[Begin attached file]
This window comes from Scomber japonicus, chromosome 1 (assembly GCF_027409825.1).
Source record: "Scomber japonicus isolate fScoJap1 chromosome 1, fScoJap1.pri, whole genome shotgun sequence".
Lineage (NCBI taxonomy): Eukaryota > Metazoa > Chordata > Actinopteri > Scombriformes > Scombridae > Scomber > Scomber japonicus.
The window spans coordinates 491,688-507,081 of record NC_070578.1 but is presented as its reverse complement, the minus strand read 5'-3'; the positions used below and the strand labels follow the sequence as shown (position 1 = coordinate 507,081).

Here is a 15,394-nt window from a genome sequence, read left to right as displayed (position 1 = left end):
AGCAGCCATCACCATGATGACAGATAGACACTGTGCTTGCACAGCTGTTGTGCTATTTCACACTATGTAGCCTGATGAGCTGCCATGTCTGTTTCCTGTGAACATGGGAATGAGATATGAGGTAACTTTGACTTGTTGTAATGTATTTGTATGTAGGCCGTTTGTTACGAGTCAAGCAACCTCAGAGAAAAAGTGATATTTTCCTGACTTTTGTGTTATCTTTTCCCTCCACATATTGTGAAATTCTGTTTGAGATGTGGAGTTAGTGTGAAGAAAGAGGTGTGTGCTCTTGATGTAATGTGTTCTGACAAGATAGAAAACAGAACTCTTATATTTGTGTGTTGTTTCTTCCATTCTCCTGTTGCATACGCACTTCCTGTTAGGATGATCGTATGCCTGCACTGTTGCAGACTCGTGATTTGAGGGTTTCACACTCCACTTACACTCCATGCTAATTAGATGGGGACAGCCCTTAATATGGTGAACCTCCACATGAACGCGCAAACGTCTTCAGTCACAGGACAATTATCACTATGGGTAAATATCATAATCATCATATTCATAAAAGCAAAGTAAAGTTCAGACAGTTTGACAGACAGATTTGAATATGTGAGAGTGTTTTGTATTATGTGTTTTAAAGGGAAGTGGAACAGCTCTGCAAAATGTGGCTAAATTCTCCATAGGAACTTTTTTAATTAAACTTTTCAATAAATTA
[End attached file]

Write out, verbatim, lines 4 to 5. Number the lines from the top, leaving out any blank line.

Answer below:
The window spans coordinates 491,688-507,081 of record NC_070578.1 but is presented as its reverse complement, the minus strand read 5'-3'; the positions used below and the strand labels follow the sequence as shown (position 1 = coordinate 507,081).

Here is a 15,394-nt window from a genome sequence, read left to right as displayed (position 1 = left end):